Chapter5TortsandStrictLiability

Chapter5TortsandStrictLiability - Chapter 5 Torts and...

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Chapter 5 Torts and Strict Liability Tort - a wrongful act (other than a breach of contract) that results in harm or injury to another and leads to civil liability. Any time that one party’s allegedly wrongful conduct causes injury to another, an action may arise under the law of torts. Many of the lawsuits brought by or against business firms are based on the tort theories: Intentional torts Negligence Strict Liability The Basis of Tort Law Two notions serve as the basis of all torts: Wrongs Compensation Tort law is designed to compensate those who have suffered a loss or injury due to another person’s wrongful act. In a tort action, one person or group brings a personal suit against another person or group to obtain compensation (monetary damages) or other relief for the harm suffered. Damages - a monetary award sought as a remedy for a breach of contract or a tortious action. The Purpose of Tort Law The purpose of tort law is to provide remedies for the violation of various protected interests, such as physical injury or property damage. In legal usage, the singular damage is used to refer to harm or injury to person or property, and the plural damages used to refer to monetary compensation for such harm or injury. Damages Available in Tort Action Because the purpose of tort law is to compensate the injured party for the damage suffered, it is important to have a basic understanding of the types of damages the plaintiffs seek in tort actions. Compensatory Damages Compensatory damages - a monetary award equivalent to the actual value of injuries or damage sustained by the aggrieved party; to make the plaintiffs whole and put them in the same position that they would have been in had the tort not occurred. Special damages compensate the plaintiff for quantifiable monetary losses, such as medical expenses, lost wages and benefits, extra costs, loss of irreplaceable items, costs of repairing or replacing damaged property, etc. General damages compensate individuals (not companies) for the non-monetary aspects of the harm suffered, such as pain and suffering. (physical or emotional pain and suffering, loss of companionship, loss of consortium, disfigurement, loss of reputation, loss or impairment of mental or physical capacity) Punitive Damages Punitive damages - monetary damages that may be awarded to a plaintiff to punish the defendant and deter similar conduct in the future.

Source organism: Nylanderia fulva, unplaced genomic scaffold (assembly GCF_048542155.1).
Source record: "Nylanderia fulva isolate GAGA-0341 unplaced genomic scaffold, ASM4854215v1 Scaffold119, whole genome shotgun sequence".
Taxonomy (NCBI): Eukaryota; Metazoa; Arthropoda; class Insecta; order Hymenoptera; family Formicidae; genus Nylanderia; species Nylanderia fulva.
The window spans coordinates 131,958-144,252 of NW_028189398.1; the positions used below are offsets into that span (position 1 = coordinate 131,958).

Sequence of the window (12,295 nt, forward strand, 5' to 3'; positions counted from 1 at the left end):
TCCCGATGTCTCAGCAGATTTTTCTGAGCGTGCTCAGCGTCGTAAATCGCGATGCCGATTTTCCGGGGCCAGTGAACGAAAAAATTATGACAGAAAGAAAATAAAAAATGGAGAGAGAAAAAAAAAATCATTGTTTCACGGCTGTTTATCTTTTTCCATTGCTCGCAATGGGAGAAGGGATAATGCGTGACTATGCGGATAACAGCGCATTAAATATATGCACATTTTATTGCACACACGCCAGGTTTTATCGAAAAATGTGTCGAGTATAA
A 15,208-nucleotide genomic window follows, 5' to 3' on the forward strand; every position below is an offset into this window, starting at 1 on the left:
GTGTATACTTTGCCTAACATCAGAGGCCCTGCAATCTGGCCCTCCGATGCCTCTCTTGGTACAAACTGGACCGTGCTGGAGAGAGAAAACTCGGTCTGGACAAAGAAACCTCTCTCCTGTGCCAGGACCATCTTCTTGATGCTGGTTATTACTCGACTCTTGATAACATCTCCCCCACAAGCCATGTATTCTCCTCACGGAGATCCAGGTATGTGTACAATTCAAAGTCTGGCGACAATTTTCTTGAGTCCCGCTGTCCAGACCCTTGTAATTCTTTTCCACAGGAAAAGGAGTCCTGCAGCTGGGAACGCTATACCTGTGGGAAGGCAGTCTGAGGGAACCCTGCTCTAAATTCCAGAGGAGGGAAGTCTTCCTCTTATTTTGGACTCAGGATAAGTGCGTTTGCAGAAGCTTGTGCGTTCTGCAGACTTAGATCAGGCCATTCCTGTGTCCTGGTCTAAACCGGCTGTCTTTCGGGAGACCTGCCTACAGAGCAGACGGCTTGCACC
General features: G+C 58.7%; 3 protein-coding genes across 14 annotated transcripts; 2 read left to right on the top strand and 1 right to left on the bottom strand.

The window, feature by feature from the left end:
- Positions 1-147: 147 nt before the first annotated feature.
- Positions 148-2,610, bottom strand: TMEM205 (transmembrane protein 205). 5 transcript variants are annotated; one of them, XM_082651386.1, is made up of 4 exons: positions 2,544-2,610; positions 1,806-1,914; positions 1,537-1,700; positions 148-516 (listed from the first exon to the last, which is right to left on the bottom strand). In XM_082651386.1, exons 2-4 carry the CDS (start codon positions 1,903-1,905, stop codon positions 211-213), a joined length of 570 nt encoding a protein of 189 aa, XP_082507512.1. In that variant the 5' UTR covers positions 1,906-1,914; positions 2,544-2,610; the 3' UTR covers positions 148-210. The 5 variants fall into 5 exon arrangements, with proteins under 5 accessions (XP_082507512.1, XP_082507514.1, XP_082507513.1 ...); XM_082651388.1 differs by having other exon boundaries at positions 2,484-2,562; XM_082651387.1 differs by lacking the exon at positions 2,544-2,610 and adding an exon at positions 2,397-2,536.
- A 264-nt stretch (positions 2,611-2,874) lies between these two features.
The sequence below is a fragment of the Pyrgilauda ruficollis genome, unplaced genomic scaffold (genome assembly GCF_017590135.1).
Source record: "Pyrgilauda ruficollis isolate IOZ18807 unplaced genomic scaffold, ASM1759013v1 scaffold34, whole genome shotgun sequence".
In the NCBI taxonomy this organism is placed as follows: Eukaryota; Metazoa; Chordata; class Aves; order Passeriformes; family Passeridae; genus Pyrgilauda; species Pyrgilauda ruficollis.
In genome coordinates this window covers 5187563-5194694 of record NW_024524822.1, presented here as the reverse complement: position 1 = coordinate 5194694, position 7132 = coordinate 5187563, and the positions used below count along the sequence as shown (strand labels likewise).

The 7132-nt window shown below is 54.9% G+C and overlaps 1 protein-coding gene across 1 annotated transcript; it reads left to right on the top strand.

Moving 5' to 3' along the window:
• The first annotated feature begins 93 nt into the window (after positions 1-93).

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Punitive damages are appropriate only when the defendant’s conduct was particularly egregious (bad) or reprehensible (unacceptable). Tort Reform Tort law performs a valuable function by enabling injured parties to obtain compensation. Measures to reduce the number of tort cases include: limiting the amount of both punitive damages and general damages that can be awarded capping the amount that attorneys can collect in contingency fees requiring the losing party to pay both the plaintiff’s and defendant’s expenses
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